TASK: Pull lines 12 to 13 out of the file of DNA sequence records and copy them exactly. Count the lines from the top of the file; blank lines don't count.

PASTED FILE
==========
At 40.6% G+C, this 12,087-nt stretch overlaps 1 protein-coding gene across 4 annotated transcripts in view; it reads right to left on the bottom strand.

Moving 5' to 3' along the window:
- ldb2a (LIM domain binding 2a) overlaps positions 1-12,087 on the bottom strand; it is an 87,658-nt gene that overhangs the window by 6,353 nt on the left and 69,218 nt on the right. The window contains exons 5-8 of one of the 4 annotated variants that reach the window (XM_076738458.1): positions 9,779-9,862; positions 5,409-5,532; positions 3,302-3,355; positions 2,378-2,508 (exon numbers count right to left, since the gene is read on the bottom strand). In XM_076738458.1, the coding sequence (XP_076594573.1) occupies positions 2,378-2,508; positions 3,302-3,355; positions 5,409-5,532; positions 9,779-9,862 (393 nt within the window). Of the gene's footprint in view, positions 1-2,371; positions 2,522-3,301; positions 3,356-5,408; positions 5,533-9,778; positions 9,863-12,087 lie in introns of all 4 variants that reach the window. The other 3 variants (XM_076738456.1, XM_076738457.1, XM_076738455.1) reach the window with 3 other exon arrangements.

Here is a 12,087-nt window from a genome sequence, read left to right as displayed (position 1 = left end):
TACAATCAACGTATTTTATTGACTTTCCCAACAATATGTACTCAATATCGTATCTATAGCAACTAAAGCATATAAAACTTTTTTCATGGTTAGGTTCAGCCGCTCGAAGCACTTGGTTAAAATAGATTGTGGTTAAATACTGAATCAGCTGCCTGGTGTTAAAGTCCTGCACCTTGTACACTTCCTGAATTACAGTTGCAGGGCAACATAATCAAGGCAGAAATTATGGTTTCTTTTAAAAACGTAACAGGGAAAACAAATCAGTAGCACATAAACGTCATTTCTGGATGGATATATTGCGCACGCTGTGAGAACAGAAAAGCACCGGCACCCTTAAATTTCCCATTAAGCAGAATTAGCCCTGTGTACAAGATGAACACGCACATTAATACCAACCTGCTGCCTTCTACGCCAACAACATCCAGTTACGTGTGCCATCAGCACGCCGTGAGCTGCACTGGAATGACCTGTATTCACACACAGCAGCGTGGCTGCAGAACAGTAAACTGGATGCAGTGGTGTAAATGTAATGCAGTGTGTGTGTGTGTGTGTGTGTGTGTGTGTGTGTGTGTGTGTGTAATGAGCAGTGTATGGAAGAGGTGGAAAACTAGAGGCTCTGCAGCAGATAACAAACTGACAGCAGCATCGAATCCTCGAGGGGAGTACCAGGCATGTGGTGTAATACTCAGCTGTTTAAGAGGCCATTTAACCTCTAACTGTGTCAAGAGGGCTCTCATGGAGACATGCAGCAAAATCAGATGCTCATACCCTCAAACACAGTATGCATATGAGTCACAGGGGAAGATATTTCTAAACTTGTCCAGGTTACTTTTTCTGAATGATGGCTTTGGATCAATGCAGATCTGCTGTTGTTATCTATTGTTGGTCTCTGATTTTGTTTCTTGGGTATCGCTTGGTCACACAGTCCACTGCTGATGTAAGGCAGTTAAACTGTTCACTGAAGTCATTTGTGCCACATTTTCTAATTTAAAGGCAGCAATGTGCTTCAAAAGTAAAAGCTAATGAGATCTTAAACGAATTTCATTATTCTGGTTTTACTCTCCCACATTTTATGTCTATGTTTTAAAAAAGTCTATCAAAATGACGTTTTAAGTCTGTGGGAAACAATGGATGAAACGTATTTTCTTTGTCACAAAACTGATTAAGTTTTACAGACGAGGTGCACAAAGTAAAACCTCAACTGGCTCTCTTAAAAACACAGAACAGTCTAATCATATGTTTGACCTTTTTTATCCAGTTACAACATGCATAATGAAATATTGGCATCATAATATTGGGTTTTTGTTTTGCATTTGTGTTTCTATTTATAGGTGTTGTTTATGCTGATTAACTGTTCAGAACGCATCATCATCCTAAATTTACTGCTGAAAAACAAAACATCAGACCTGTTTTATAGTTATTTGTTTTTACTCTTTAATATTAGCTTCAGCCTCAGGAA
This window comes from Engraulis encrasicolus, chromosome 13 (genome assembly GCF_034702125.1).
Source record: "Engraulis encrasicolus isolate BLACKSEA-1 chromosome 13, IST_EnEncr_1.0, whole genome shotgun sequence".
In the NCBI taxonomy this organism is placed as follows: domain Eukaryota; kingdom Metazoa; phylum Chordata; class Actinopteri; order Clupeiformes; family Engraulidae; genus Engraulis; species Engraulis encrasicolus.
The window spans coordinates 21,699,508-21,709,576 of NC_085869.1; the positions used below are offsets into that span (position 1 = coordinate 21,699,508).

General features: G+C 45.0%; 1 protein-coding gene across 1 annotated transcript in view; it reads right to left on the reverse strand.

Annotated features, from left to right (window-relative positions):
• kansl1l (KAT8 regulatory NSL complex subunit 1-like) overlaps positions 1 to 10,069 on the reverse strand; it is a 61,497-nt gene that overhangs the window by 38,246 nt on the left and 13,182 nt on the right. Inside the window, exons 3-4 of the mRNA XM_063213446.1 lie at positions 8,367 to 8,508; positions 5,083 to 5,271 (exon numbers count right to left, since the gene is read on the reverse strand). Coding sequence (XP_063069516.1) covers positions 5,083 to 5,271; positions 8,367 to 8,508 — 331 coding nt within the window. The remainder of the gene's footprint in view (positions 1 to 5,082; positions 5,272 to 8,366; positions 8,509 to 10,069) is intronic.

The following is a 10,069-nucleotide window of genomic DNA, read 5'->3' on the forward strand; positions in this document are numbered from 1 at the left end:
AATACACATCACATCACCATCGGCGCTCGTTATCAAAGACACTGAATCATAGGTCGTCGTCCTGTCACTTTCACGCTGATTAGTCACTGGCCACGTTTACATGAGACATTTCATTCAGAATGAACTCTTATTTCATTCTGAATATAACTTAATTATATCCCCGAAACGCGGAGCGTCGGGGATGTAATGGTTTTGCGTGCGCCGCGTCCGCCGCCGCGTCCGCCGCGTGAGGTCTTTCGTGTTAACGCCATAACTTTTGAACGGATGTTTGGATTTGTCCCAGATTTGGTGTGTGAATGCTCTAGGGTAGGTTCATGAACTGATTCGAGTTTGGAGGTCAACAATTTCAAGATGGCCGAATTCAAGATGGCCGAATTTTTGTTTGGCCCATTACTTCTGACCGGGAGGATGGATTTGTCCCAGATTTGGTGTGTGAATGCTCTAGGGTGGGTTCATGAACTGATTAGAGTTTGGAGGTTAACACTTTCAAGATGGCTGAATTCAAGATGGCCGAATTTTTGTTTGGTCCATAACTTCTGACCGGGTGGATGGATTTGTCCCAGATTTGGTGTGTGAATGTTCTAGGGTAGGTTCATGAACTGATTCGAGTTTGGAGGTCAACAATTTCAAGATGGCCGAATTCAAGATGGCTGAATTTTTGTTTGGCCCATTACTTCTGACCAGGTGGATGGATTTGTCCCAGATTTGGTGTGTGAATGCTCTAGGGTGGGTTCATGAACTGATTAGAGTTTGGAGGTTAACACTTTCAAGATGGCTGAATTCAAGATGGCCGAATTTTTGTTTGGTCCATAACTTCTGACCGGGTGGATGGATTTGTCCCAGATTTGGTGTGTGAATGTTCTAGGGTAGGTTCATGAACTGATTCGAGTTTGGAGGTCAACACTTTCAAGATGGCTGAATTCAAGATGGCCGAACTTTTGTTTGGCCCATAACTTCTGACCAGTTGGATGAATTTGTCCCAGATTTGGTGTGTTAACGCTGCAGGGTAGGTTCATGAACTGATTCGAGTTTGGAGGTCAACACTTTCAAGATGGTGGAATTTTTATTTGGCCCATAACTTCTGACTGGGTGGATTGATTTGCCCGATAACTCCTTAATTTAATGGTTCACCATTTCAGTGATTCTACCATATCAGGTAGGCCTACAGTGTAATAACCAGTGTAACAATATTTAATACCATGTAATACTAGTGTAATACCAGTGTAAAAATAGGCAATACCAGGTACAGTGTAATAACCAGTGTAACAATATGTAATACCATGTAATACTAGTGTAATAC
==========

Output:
• kansl1l (KAT8 regulatory NSL complex subunit 1-like) overlaps positions 1 to 10,069 on the reverse strand; it is a 61,497-nt gene that overhangs the window by 38,246 nt on the left and 13,182 nt on the right. Inside the window, exons 3-4 of the mRNA XM_063213446.1 lie at positions 8,367 to 8,508; positions 5,083 to 5,271 (exon numbers count right to left, since the gene is read on the reverse strand). Coding sequence (XP_063069516.1) covers positions 5,083 to 5,271; positions 8,367 to 8,508 — 331 coding nt within the window. The remainder of the gene's footprint in view (positions 1 to 5,082; positions 5,272 to 8,366; positions 8,509 to 10,069) is intronic.

The following is a 10,069-nucleotide window of genomic DNA, read 5'->3' on the forward strand; positions in this document are numbered from 1 at the left end: